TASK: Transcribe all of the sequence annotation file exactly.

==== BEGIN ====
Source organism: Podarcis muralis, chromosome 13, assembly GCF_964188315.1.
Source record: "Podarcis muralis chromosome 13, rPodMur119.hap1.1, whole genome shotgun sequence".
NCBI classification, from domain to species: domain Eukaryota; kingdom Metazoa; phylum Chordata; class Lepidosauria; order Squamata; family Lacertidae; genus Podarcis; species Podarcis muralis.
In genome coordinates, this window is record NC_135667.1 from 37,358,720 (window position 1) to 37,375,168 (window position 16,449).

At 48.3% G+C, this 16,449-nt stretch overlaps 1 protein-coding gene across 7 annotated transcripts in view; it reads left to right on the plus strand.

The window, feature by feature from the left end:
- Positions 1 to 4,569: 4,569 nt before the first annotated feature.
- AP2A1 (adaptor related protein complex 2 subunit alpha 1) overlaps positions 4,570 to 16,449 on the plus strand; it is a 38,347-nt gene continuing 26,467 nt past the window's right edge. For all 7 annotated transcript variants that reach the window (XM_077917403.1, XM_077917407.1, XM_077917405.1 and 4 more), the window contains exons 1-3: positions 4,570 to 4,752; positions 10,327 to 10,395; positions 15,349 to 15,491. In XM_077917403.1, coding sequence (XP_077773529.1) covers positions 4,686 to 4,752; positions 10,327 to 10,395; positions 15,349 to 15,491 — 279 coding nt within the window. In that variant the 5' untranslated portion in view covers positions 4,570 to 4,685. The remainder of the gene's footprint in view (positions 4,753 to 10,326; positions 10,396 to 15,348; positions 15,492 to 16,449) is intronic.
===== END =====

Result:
Source organism: Podarcis muralis, chromosome 13, assembly GCF_964188315.1.
Source record: "Podarcis muralis chromosome 13, rPodMur119.hap1.1, whole genome shotgun sequence".
NCBI classification, from domain to species: domain Eukaryota; kingdom Metazoa; phylum Chordata; class Lepidosauria; order Squamata; family Lacertidae; genus Podarcis; species Podarcis muralis.
In genome coordinates, this window is record NC_135667.1 from 37,358,720 (window position 1) to 37,375,168 (window position 16,449).

At 48.3% G+C, this 16,449-nt stretch overlaps 1 protein-coding gene across 7 annotated transcripts in view; it reads left to right on the plus strand.

The window, feature by feature from the left end:
- Positions 1 to 4,569: 4,569 nt before the first annotated feature.
- AP2A1 (adaptor related protein complex 2 subunit alpha 1) overlaps positions 4,570 to 16,449 on the plus strand; it is a 38,347-nt gene continuing 26,467 nt past the window's right edge. For all 7 annotated transcript variants that reach the window (XM_077917403.1, XM_077917407.1, XM_077917405.1 and 4 more), the window contains exons 1-3: positions 4,570 to 4,752; positions 10,327 to 10,395; positions 15,349 to 15,491. In XM_077917403.1, coding sequence (XP_077773529.1) covers positions 4,686 to 4,752; positions 10,327 to 10,395; positions 15,349 to 15,491 — 279 coding nt within the window. In that variant the 5' untranslated portion in view covers positions 4,570 to 4,685. The remainder of the gene's footprint in view (positions 4,753 to 10,326; positions 10,396 to 15,348; positions 15,492 to 16,449) is intronic.